How can Israel: a country of only 8.4 million people, located in one of the most politically unstable regions of the world, and boasting few natural resources be at the epicenter of a thriving startup culture and a global hub of research and development? I was fortunate to visit Israel this May, with a view to examining exactly that, on an Australian Israel Chamber of Commerce Trade Mission co-led by Carol Schwartz and Elizabeth Proust. While Israel’s innovation reputation has experienced a similar meteoric rise to that of Silicon Valley in recent years, let me give some context for those less familiar with the country often referred to as the ‘Startup Nation,’ as to why Israel is of such a global interest:
Israel has the highest concentration of startups in the world;
It is a major destination for venture capital, receiving twice as many investment dollars per person as even the United States – and 30 times as much as Europe or China;
Over 60 Israeli companies are listed on the NASDAQ, which is more than all European companies combined; and
They have done it at a pretty quick pace- Israel has accelerated from oranges being their largest export 20 years ago, to technology now being a $US50 billion GDP contributor.
There’s so many contributing factors to this extraordinary growth story that this could become a War and Peace length long read if I’m not careful! So, I’m going to steer clear of discussing policy settings (like the role of Israel’s immigration policy) and Israeli institutions like YOZMA, the IDF- for those interested in these aspects of Israel’s journey, Startup Nation by Dan Senor and Paul Singer comprehensively covers them. However, I did want to distil some more informal observations from our trade mission that provide interesting food for thought for those of us wondering how Australia might be able to grab a slightly bigger slice of the innovation pie.
Here are my four big takeaways from our trade mission:
1) They start ‘em young– One of our speakers was a mother of a seven-year-old boy, who commented that parents in Israel a decade ago hoped that their children would grow up to be a lawyer or a doctor; now those same hopes are for their children to be entrepreneurs. Parents (through both school and extracurricular activities) are focused on finding ways to connect their children with programs that give them early entrepreneurial exposure: opportunities to take risks, and to learn about the machinations of solving commercially valuable problems and the day-to-day work involved in running a business. As this parent commented, “The new measure of success is: has your child had an exit by 21”.
This hits on the head of a conversation I continually find myself in with principals and educators across Australia: how important it is we create the conditions to allow children to “fail safe” within the schooling environment. Irrespective of whether they are destined to be an entrepreneur, in an increasingly non-linear and fluid career landscape, the skills of adaptiveness, inventiveness, and problem solving will be critical for all young people. This demands not only a shift in our pedagogy but, as several of the parents on our delegation commented, a shift in parenting. We need to ensure we are encouraging our young people to take on risk, despite the statistical reality that this’ll sometimes mean they don’t succeed, to help them build the capabilities that position them for a greater likelihood of success in their post-schooling life.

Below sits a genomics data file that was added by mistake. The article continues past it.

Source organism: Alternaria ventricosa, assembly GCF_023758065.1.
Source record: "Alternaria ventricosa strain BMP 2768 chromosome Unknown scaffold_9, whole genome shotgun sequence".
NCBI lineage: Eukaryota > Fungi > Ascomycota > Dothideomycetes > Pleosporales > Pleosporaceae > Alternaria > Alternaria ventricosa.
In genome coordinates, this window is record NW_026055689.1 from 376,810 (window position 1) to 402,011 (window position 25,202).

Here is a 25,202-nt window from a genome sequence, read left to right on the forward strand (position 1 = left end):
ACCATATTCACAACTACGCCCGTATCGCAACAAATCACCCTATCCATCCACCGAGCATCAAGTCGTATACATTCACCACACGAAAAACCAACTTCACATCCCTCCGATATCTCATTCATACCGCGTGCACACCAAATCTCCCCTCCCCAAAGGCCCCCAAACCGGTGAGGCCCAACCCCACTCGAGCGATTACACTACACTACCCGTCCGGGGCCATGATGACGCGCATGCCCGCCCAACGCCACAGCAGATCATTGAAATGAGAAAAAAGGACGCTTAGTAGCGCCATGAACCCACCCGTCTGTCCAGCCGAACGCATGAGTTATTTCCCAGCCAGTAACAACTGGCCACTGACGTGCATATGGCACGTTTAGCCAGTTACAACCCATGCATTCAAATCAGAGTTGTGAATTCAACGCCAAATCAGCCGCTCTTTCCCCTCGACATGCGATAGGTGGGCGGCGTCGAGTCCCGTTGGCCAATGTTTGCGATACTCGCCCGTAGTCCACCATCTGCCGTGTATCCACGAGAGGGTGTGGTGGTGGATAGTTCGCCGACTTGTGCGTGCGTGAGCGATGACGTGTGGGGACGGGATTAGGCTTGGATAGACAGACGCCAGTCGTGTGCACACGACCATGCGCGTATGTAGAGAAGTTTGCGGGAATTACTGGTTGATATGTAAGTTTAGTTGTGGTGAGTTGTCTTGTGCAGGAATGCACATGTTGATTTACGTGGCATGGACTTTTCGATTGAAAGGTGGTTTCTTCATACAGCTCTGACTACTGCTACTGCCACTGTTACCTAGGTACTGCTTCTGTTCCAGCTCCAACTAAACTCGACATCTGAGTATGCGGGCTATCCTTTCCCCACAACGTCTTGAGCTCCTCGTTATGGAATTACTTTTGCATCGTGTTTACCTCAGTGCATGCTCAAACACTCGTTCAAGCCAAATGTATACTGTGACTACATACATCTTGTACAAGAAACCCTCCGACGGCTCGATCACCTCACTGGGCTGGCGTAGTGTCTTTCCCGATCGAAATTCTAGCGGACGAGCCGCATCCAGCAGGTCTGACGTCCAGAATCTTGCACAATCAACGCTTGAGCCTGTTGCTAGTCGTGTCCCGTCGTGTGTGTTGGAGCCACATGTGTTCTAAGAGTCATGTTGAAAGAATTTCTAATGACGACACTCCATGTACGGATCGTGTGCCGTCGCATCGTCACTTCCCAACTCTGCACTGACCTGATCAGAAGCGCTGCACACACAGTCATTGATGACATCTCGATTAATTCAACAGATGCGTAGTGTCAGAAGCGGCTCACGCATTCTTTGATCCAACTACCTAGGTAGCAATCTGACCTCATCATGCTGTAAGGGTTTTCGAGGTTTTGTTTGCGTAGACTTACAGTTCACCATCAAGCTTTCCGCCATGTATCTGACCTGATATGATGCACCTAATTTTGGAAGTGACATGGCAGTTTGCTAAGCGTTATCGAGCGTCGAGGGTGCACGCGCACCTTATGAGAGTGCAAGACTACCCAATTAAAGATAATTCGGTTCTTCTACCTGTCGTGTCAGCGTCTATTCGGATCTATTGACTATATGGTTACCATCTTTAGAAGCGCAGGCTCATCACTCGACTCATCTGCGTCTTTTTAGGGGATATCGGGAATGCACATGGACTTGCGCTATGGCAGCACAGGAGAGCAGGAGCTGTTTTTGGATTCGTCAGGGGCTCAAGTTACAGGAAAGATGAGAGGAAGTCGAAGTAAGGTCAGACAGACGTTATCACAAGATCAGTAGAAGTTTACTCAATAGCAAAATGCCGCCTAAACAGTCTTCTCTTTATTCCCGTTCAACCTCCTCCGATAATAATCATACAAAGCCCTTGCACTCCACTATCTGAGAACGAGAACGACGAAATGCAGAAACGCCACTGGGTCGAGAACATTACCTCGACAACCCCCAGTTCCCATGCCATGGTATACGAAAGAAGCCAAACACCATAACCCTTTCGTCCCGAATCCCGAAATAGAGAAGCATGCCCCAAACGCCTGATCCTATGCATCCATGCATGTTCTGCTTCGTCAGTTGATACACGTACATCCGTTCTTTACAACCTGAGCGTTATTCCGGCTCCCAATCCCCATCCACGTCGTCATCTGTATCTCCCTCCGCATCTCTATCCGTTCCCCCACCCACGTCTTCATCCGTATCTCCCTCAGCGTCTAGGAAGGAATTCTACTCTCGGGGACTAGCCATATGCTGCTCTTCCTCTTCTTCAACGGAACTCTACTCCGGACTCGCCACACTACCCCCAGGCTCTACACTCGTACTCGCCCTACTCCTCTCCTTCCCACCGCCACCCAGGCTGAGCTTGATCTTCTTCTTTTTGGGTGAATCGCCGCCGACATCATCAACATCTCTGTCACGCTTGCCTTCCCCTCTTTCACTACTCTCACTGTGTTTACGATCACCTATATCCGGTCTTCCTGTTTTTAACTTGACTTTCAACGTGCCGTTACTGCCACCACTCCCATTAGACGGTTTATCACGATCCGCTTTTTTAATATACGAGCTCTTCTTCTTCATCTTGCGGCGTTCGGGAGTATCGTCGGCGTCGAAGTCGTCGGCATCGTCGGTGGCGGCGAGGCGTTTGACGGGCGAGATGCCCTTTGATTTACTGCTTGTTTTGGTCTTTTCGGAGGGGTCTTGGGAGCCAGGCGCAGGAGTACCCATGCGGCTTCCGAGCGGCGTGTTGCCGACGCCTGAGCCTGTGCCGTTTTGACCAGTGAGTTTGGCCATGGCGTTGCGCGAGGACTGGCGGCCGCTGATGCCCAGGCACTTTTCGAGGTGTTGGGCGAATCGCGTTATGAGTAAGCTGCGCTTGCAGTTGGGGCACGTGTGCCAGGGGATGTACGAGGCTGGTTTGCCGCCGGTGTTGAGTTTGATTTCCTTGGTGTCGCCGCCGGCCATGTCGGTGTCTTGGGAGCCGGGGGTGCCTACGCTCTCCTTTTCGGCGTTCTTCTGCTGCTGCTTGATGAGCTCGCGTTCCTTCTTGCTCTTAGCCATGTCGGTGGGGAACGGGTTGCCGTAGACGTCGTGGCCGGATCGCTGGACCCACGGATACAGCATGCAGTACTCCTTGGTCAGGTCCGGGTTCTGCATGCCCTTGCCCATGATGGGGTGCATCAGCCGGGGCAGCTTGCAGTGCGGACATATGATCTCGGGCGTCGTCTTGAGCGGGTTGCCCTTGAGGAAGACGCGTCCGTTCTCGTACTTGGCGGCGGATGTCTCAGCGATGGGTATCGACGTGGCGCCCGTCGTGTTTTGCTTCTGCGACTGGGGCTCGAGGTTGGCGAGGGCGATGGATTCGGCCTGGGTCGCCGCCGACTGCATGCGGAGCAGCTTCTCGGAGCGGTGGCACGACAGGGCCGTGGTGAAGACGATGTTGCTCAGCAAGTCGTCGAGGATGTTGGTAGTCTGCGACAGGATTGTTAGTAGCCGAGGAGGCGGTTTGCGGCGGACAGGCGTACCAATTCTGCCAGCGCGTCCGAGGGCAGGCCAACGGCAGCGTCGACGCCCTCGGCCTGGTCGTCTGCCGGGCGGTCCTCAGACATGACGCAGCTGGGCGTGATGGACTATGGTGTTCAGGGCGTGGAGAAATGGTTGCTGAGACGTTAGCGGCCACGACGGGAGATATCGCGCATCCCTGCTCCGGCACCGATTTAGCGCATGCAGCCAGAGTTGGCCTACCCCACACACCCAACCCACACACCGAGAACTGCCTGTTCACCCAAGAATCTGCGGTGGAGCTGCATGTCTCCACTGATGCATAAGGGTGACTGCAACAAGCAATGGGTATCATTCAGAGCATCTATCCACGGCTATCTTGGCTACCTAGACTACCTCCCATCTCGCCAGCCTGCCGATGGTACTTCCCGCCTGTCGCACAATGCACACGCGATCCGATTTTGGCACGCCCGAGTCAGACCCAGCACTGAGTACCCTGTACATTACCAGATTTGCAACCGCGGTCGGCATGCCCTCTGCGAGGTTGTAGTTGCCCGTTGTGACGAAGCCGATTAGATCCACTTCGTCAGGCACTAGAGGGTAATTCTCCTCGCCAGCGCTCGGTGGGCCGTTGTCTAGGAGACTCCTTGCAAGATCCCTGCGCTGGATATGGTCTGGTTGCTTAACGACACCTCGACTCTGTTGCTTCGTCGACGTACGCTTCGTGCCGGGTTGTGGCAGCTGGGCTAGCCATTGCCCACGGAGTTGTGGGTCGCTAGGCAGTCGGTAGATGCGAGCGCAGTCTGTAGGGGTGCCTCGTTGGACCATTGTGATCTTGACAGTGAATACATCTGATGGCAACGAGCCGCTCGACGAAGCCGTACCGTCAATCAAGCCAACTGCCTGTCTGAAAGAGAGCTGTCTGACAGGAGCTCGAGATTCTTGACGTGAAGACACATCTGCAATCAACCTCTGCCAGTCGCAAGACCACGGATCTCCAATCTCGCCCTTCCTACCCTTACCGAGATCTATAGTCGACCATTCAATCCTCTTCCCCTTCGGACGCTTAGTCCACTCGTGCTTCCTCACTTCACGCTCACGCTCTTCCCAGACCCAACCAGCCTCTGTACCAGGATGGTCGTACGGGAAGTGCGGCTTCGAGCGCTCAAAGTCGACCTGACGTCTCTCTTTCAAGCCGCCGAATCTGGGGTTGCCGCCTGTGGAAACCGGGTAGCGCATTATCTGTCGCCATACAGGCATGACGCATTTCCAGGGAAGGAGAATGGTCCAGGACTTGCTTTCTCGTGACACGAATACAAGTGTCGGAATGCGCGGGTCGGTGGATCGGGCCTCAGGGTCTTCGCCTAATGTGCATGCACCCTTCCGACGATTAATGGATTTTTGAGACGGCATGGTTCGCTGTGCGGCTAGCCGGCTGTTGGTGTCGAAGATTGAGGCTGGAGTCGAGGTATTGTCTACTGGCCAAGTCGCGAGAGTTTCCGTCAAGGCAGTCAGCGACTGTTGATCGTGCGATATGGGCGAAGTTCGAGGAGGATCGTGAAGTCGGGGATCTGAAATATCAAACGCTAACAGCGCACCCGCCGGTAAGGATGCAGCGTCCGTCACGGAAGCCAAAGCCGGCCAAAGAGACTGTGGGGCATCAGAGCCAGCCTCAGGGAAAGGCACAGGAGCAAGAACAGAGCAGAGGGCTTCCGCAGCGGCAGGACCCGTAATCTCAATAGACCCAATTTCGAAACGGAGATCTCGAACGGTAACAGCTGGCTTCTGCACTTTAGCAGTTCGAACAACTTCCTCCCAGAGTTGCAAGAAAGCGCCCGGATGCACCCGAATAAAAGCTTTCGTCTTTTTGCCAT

2) There’s power in a coordinated national narrative- Everyone we met was singing from the same hymn sheet when it came to the ‘Startup Nation’ and the incredible success and international competitiveness of the Israeli tech scene… it was as though every Israeli we met was an unofficial ambassador. There’s a lot to be said for focusing your nation (not to mention foreign eyes, interests, and investors) on such a positive and compelling narrative… it has no doubt played a significant role in the materialisation of the nation’s innovation ambitions. While we may not have the same rampant global success story when it comes to technology and R&D, it did make you reflect on our tendency in Australia to downplay the individual and collective successes our country has had, and continues to produce. We should be proud of the phenomenal startup stories of companies like Atlassian, Canva, and Airtasker, and the R&D success stories of Caterpillar, Sirtex, and the cotton industry- just to name a few. The more visible these stories become, the more role models we will have to inspire others to cast out in pursuit of their own unique contribution.
3) If they bottle ‘Chutzpah,’ we need to import it!Watching presentation after presentation from Israeli entrepreneurs (particularly the young women) you couldn’t help but being impressed by both how young they were and the incredible confidence they conducted themselves with. You walked away with the sense that it didn’t matter how many naysayers tried to talk them down, or how many setbacks they faced, they were going to find a way to make their vision a reality. The Yiddish words Israeli’s use for this attitude is ‘chutzpah’; the meaning of which is loosely akin to ‘audacity’. While Australian culture is known for cutting down our ‘tall poppies’, in Israel chutzpah is celebrated.